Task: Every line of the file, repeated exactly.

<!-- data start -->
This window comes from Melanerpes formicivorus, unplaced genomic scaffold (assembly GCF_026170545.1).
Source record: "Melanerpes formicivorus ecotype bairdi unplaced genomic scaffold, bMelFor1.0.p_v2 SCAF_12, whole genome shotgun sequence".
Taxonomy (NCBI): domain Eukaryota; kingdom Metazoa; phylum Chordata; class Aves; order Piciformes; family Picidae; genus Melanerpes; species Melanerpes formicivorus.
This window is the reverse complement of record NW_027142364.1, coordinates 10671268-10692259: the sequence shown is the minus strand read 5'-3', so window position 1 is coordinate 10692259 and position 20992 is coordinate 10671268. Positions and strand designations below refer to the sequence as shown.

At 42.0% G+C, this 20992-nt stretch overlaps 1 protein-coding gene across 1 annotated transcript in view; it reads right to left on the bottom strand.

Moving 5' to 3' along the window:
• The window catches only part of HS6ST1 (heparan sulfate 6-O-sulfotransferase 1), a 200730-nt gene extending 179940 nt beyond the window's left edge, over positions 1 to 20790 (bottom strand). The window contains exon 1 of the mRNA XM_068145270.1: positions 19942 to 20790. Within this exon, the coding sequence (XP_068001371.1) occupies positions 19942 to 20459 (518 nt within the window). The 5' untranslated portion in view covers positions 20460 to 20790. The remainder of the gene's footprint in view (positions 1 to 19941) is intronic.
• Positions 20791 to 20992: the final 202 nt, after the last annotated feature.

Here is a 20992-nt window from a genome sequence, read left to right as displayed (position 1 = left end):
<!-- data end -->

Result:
This window comes from Melanerpes formicivorus, unplaced genomic scaffold (assembly GCF_026170545.1).
Source record: "Melanerpes formicivorus ecotype bairdi unplaced genomic scaffold, bMelFor1.0.p_v2 SCAF_12, whole genome shotgun sequence".
Taxonomy (NCBI): domain Eukaryota; kingdom Metazoa; phylum Chordata; class Aves; order Piciformes; family Picidae; genus Melanerpes; species Melanerpes formicivorus.
This window is the reverse complement of record NW_027142364.1, coordinates 10671268-10692259: the sequence shown is the minus strand read 5'-3', so window position 1 is coordinate 10692259 and position 20992 is coordinate 10671268. Positions and strand designations below refer to the sequence as shown.

At 42.0% G+C, this 20992-nt stretch overlaps 1 protein-coding gene across 1 annotated transcript in view; it reads right to left on the bottom strand.

Moving 5' to 3' along the window:
• The window catches only part of HS6ST1 (heparan sulfate 6-O-sulfotransferase 1), a 200730-nt gene extending 179940 nt beyond the window's left edge, over positions 1 to 20790 (bottom strand). The window contains exon 1 of the mRNA XM_068145270.1: positions 19942 to 20790. Within this exon, the coding sequence (XP_068001371.1) occupies positions 19942 to 20459 (518 nt within the window). The 5' untranslated portion in view covers positions 20460 to 20790. The remainder of the gene's footprint in view (positions 1 to 19941) is intronic.
• Positions 20791 to 20992: the final 202 nt, after the last annotated feature.

Here is a 20992-nt window from a genome sequence, read left to right as displayed (position 1 = left end):